Both deployed, husband and wife miles apart in Afghanistan
4:11 PM, Mar 22, 2011 | by Tony Leys
Forward Operating Base Mehtar Lam, Afghanistan – What the Van Steenwyks thought they’d brought together, the National Guard tore asunder – temporarily.
Staff Sgt. Amanda Van Steenwyk and Sgt. Seth Van Steenwyk of Sigourney were planning to serve together at Bagram Airfield. They even hoped to obtain married-couple housing, which is granted when available.
Alas, it was not to be.
Shortly before the Iowa National Guard brigade deployed to Afghanistan last fall, Seth learned he’d been reassigned to a combat outpost. He’s serving as a forward observer for mortar crews at the small, spartan base up in the mountains near here.
Amanda is a paralegal who is mainly stationed at Bagram, a huge base that is home to the brigade’s headquarters.
They both happen to be spending a few days this week at Mehtar Lam, a medium-sized base that is the headquarters for Seth’s battalion.
The couple met in 2006, when they both were serving on a large base in Iraq. They ate free dinners in the chow hall and went to free movies in the base theater. “It was a pretty cheap date for the first year,” joked Amanda, 26.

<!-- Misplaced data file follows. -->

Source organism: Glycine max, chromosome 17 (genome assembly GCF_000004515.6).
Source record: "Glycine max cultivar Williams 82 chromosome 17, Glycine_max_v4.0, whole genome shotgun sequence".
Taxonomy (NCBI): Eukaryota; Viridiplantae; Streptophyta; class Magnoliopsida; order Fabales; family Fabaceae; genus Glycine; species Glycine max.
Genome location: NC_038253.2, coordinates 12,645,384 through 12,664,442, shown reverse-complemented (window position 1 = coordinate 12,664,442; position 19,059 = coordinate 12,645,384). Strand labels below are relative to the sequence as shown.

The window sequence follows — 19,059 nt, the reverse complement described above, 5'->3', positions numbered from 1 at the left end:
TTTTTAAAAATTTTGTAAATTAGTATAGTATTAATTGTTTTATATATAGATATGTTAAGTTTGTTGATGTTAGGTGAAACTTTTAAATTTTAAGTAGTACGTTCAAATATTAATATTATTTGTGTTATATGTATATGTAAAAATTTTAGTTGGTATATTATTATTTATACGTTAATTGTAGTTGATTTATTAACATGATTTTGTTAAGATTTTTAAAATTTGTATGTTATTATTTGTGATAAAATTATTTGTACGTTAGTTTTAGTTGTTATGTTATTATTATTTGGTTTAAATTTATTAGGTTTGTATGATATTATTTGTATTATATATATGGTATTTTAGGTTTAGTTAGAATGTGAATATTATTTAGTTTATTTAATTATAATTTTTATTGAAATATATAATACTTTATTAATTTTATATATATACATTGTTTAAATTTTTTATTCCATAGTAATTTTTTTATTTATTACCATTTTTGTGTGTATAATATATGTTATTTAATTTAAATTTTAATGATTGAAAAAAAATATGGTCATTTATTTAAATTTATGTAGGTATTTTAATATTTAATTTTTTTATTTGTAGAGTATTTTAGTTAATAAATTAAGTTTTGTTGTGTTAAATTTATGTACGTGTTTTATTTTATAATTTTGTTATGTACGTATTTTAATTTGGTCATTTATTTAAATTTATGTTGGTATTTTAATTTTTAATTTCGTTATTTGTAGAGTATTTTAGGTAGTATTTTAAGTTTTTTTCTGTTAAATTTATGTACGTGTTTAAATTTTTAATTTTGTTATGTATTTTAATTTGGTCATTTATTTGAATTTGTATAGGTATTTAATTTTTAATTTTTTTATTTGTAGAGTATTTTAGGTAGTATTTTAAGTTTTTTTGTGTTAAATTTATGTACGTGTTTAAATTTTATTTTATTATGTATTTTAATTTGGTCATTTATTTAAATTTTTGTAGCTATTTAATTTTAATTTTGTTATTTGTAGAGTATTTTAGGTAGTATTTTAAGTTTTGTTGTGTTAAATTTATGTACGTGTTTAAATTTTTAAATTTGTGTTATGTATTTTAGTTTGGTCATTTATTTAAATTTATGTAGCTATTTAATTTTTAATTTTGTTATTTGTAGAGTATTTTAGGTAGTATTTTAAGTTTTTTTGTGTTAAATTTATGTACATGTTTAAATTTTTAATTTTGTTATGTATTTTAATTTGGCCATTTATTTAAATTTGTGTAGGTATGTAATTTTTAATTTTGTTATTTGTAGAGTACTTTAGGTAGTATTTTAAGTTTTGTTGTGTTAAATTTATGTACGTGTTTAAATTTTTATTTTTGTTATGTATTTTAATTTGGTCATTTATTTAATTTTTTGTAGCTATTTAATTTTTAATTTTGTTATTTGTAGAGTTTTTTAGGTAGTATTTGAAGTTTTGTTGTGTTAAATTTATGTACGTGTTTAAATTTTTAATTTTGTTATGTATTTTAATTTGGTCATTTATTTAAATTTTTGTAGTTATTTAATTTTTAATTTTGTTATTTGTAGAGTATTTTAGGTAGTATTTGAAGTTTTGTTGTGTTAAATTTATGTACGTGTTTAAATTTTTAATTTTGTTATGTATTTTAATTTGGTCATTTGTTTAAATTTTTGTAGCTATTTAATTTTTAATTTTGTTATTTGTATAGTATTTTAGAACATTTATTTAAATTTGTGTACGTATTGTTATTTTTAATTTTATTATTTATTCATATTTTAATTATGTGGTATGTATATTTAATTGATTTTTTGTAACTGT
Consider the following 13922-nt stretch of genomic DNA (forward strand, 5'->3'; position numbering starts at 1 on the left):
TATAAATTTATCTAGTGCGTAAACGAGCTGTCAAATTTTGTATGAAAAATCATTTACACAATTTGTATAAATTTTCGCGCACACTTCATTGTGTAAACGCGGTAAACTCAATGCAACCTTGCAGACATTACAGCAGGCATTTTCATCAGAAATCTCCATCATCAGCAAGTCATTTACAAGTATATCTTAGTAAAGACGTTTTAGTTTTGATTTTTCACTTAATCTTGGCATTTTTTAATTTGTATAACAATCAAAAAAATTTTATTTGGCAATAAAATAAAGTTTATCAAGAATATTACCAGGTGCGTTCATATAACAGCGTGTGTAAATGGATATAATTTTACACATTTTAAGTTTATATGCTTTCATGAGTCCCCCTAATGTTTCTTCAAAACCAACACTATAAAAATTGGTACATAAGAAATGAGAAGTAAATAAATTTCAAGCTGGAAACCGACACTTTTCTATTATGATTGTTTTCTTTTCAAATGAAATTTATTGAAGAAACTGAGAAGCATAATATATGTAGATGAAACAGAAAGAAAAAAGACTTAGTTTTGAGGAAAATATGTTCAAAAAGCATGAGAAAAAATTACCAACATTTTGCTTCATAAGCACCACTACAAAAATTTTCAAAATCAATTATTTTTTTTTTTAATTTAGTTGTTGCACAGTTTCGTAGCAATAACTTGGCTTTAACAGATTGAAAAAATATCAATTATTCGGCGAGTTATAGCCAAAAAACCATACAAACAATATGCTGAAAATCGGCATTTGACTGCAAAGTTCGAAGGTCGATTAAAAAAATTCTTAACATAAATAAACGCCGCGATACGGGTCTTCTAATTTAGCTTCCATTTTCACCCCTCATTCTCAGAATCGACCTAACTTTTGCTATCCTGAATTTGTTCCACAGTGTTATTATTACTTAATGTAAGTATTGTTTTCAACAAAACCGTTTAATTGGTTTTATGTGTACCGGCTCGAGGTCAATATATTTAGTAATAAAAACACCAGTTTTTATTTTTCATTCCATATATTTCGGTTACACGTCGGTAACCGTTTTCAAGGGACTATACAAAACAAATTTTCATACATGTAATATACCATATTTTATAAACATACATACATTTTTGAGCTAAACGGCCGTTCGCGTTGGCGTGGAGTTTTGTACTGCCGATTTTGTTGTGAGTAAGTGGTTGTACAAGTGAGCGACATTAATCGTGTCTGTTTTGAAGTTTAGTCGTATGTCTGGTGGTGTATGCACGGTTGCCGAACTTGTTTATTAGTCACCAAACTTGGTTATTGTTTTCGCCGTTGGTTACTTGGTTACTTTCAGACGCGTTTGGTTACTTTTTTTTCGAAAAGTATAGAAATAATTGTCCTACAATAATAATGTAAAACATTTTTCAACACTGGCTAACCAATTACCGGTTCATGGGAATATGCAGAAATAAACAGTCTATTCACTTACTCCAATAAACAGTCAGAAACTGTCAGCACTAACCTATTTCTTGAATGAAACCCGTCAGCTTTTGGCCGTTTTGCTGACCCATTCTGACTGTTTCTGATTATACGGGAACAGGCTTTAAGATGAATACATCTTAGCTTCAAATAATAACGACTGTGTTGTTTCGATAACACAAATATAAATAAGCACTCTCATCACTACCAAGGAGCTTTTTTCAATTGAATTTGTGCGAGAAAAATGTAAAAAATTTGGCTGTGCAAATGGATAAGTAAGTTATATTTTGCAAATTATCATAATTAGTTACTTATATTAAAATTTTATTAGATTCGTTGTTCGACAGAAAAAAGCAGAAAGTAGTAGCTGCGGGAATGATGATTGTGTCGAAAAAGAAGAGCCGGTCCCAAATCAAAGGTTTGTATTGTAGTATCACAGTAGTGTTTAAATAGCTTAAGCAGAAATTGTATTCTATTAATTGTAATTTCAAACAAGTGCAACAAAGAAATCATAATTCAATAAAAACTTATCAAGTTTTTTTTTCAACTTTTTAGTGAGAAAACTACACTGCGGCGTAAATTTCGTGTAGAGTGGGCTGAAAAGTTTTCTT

The couple married last April.
Before this week, they’d only seen each other once, for eight hours, during the deployment. They talk to each other daily by cell phone, just as many couples do if one spouse is home in Iowa.
Seth, 26, said that although he’s frustrated by the separation, he and his wife face less stress than couples separated by 7,000 miles.
“At least we can empathize with each other,” he said. “They always say the hardest part of a deployment falls on the one who stays back home.”
Amanda is committed to the National Guard until 2015. Seth is on a year-to-year contract, and he’s unsure how long he’ll stay in. They’ve agreed that they’ll try to avoid deploying at the same time again.
Back home, Amanda is a loan officer, “and the breadwinner,” her husband noted. He’s a recent graduate of William Penn University who doesn’t have a job lined up in Iowa. Amanda has much better access to the Internet than he does, so she’s been searching the Web for employment leads for him.